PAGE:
younger people take an interest in announcing at these shows.

While at this show I met another young engineer, Robe Lefever of
Lancaster, Pennsylvania. Robe owns one steam traction engine, 12
gas tractors and 55 gas engines. He has been collecting for five
years and is a credit to any show.

At the show our regular blacksmith was unable to make it; so, at
the last minute, a replacement was called in, Mr. Louis Gillinger
of Martinsburg, West Virginia. He had never blacksmithed at a show
before but was the best I have ever seen. He was given a pile of
old tools to re-work and when finished they all looked like new.
Mr. Gillinger was assisted by his teenage grandson who was learning
about the art. This is something I like to see as our young people
are the only hope we have to preserve the old arts.

I am a great believer and supporter of what our shows are doing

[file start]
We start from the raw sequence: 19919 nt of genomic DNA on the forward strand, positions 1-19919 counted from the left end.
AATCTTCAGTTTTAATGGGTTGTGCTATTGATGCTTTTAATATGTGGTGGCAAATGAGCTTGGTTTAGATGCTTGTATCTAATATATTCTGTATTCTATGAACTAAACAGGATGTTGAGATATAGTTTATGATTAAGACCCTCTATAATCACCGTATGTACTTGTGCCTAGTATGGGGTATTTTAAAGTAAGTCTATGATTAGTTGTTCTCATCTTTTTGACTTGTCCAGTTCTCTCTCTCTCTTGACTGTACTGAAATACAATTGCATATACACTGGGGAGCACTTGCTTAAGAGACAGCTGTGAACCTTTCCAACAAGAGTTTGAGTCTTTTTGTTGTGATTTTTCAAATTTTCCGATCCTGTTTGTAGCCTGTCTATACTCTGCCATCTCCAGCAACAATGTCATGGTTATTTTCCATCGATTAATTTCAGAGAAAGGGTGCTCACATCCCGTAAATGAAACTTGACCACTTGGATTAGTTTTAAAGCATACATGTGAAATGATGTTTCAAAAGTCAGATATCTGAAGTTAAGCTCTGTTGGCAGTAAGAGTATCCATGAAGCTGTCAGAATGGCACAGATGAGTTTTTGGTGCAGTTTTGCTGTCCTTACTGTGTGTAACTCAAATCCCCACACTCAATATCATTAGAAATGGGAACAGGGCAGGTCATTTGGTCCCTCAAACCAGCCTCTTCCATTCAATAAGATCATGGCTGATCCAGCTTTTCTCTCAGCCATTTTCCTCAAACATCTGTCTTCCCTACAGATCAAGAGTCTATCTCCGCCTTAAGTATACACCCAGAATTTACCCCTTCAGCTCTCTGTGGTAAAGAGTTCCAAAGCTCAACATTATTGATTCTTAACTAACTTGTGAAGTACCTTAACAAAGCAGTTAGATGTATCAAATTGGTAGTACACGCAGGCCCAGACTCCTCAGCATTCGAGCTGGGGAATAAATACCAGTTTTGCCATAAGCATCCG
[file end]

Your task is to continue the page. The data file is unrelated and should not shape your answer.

today. They are, for a few days each year, going back in time and
preserving the ways of life of the steam era. These steam engines
and other relics were the tools of the ‘Iron Men’ that
built a nation out of a wilderness. The many shows across the
country (more than 100 listed in this magazine each year) are
preserving not only the relics of the past but the ways of life
that they represent. To preserve only the relics of the past is a
poor second best to actually reliving the past, even if only for a
few days each year. This is the ultimate in historical
preservation. The ways of the past, the arts, the skills, the